Almost 1 in 3 tested people Covid-19 positive in Delhi this week
Almost one in three persons tested for the coronavirus disease (Covid-19) in Delhi this week had the infection, according to government data. The average positivity rate – the percentage of people who test positive – in Delhi during the week was 30.5% , a number that is perhaps as indicative of the inherent bias in testing (which has only become more marked, especially in Delhi) as it is of the spread of the pandemic in the capital.
The national average positivity rate is around 7%, according to the Indian Council of Medical Research (ICMR).
Delhi’s positivity rate has been rising rapidly, from an average of 23% in the week ending on June 7, and, before that, an average of 14% the previous week. .
According to government data, 4,900 samples were tested each day on average during this week, down from 5,590 tests a day on average during the week ending June 7, and 6,129 tests a day on average in the week before that.
On Saturday, Delhi recorded 2,134 cases and 57 deaths, the daily bulletin released by the Delhi government showed.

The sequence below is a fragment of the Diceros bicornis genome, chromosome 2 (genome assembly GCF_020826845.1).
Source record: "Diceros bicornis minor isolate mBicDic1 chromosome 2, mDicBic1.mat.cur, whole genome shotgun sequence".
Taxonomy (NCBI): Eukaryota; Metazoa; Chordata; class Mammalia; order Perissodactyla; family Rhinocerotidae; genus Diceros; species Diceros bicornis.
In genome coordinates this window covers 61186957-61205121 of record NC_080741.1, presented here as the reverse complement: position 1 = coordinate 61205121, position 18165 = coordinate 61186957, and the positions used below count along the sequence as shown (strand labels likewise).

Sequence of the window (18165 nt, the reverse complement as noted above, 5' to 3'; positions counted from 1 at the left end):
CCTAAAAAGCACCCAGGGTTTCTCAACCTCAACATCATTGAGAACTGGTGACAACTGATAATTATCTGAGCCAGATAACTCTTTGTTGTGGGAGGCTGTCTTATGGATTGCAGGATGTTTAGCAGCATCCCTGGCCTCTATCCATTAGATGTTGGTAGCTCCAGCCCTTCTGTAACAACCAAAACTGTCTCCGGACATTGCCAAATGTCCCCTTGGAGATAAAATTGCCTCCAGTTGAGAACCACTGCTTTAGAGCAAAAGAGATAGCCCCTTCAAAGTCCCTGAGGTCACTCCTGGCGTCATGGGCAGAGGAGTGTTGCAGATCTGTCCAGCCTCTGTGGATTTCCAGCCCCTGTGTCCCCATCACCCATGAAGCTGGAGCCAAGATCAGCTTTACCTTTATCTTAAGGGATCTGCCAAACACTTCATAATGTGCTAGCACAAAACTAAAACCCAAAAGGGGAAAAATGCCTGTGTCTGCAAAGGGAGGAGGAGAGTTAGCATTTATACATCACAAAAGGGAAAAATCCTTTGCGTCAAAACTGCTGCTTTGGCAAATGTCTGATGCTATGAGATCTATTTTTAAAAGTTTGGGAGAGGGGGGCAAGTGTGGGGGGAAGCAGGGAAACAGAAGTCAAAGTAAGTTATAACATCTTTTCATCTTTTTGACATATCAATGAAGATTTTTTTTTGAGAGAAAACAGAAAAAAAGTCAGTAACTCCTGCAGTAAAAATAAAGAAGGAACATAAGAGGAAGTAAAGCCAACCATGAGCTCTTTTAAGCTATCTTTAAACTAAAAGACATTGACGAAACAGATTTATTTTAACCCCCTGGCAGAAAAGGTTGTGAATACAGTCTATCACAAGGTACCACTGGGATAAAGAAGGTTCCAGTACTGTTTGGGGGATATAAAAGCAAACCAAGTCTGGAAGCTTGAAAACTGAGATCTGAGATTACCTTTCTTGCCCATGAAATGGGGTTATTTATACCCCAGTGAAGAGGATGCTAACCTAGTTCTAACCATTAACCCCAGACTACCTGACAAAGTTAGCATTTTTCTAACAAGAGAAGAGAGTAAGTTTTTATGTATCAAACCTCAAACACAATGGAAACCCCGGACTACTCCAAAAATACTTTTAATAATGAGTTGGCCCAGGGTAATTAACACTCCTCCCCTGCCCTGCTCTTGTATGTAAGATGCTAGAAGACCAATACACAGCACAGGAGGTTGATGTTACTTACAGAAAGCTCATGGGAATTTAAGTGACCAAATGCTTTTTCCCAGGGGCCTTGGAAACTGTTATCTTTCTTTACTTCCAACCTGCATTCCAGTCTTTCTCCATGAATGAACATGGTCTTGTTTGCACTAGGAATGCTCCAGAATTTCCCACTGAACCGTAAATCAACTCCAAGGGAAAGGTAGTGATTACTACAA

“This just means that currently the numbers are on a rising trend and there is transmission happening in the community. There is no other way the city could record so many cases a day. However, the increasing positivity rate could also be a result of labs testing only those with symptoms. If you test only the people who are likely to have the infection, the positivity rate will of course be high,” said Dr Shobha Broor, former head of the department of microbiology at AIIMS, New Delhi.
The Delhi government on June 2 put in place a restrictive testing strategy that excluded asymptomatic contacts of positive cases if they weren’t old or did not have comorbid conditions such as diabetes or hypertension.
Dr Broor recommends lowering the bar for testing to include high-risk asymptomatic people.
“One, we need to do community-level antibody testing in Delhi to understand the burden of the disease. But, when it comes to resource-intensive RT-PCR test, we cannot test every asymptomatic person. However, those at a higher risk such as health care workers, front line workers like paramedical staff and the police, someone who has come in contact with another positive case, or anyone with comorbidities should be allowed to get tested,” said Dr Broor.
Testing norms should be eased, agreed Dr Jugal Kishore, head of the department of community medicine in Delhi’sSafdarjung Hospital. “ Now that the infection is in the community, the government should relax the testing norms and allow people easy access to it.”